Relics from the Front Since 2010
  • Very rare Russian 37mm complete round in brass case dated 1942 lovely condition fired by 37mm M1939 automatic air defence cannon recovered from the battlefield of the siege of Glogau in Silesia in 1945.

    £85.00
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    This is a rare find from the battlefield a complete Russian 37mm round in its brass case dated 1942 lovely condition fired by 37mm M1939 automatic air defence cannon fantastic condition example. The projectile still retains some original colours and stripes apart in to 3 parts very easily and comes out of the case as well. On the bottom of the case it has most of its original markings partly clear to see and has faint remains of ink stamp on the side it does not look relic its is in lovely condition it has been very well cleaned and overall lovely condition .The case is complete and retains its original brass colour but is partly discoloured not sure if it has been buried because of its lovely condition it is cracking example perfect for display or any collection. The round was recovered from the battlefield of the siege of Glogau in Silesia in 1945 the siege of the town of Glogau , which had been declared a fortress, began on February 11, 1945 and ended on April 1, 1945 with its capture .The shell comes with A5 laminated information card.

    The siege of the town of Glogau , which had been declared a fortress, began on February 11, 1945 and ended on April 1, 1945 with its capture. The total strength of the garrison of Glogau Fortress was 6,000 to 7,000 soldiers. Of these, however, only a maximum of 1,500 had war experience. Only a few anti-aircraft guns were available as artillery. The fortress commander was initially Colonel Schön. This fell on February 12, 1945. His successor was Colonel Jonas zu Eulenburg who won the Knights Cross of the Iron cross on the 22nd March 1945 for the defence of the fortress. On March 31, 1945, Soviet units entered the city. Heavy house-to-house fighting ensued. Finally, the district hall and other small bases in the city center were defended. The city was now divided into an eastern and a western defensive sector. A uniform management of the two areas was no longer possible because radio and wire connections were interrupted. As Soviet troops stood in front of the commander's post, Eulenburg reported: "The fortress is free, everyone acts as they see fit. Eulenburg.” While individual combat units then capitulated, around 800 men in three groups tried to break out of the siege. They were inadequately equipped with rifles, little ammunition, and a few rocket-propelled grenades. The eruption initially succeeded but only a few made it to the German lines. Most perished, like Colonel Eulenburg himself, or were taken prisoner of war.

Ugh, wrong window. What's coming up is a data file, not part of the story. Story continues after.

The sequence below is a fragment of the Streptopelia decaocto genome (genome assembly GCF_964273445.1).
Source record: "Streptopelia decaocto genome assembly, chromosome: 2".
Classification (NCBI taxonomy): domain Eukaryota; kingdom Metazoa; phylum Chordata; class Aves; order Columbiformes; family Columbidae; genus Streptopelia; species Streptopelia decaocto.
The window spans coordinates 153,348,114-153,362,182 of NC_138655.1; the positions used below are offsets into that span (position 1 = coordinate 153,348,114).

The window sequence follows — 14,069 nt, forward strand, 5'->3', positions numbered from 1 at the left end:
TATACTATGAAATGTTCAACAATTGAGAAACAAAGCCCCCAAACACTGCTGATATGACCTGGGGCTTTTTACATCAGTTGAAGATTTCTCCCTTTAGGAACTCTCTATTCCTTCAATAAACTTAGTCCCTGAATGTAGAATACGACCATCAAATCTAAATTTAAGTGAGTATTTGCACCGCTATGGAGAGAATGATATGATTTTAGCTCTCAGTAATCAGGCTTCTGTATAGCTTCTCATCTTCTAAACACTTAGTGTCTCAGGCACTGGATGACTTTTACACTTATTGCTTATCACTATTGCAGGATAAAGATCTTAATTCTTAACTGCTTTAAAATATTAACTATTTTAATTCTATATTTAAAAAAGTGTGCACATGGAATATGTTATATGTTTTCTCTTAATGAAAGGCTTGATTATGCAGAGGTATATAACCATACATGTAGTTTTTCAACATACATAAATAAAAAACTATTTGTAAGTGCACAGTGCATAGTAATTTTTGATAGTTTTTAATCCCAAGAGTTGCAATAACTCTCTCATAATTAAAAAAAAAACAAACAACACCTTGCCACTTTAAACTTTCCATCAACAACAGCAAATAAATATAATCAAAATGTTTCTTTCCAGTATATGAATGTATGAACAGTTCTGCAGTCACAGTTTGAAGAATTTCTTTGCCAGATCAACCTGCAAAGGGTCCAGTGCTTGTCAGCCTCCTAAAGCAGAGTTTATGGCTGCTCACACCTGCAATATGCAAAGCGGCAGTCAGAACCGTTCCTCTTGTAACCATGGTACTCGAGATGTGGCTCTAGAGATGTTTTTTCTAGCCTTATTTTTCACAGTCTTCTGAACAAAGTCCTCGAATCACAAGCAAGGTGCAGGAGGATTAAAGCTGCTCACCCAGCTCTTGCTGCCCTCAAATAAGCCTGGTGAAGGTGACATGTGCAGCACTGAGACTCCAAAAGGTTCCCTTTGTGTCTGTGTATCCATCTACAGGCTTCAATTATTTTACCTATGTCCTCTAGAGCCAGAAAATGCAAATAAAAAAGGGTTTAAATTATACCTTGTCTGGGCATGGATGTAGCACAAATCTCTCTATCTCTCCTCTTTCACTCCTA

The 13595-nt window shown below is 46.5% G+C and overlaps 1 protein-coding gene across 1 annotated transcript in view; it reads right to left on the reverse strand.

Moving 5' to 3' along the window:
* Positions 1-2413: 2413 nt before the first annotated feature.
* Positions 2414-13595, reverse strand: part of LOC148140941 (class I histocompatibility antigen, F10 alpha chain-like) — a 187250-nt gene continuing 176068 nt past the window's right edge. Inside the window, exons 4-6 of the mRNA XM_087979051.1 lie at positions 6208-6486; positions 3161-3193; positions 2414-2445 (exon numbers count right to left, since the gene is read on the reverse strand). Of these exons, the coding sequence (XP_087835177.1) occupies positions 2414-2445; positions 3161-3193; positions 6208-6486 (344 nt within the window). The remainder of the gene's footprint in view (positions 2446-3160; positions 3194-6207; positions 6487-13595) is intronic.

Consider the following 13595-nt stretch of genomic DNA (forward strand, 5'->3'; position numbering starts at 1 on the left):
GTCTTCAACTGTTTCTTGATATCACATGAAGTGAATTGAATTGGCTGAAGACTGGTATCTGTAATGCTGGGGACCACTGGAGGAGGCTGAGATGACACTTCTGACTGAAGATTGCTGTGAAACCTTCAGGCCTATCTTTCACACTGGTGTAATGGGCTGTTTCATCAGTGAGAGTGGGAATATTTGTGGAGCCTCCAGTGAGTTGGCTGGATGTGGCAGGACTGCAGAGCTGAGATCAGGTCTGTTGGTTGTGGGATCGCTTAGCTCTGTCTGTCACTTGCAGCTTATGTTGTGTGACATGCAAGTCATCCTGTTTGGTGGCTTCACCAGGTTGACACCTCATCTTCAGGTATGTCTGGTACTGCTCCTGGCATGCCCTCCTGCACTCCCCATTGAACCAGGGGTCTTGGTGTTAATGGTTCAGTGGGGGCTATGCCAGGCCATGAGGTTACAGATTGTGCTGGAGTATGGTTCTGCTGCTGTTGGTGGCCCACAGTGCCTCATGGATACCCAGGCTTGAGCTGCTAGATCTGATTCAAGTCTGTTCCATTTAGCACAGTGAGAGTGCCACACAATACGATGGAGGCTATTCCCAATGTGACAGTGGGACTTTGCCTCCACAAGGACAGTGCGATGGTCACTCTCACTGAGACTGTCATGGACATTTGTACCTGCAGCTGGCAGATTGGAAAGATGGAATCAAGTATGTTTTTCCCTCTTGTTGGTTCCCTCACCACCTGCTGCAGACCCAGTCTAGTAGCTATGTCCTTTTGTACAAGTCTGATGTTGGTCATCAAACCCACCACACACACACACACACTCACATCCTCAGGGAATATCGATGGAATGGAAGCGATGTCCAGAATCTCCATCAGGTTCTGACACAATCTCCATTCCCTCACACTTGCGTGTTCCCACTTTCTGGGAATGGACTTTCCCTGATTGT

Soviet artillery, team of the 37-mm anti-aircraft cannon 70-K in winter  uniforms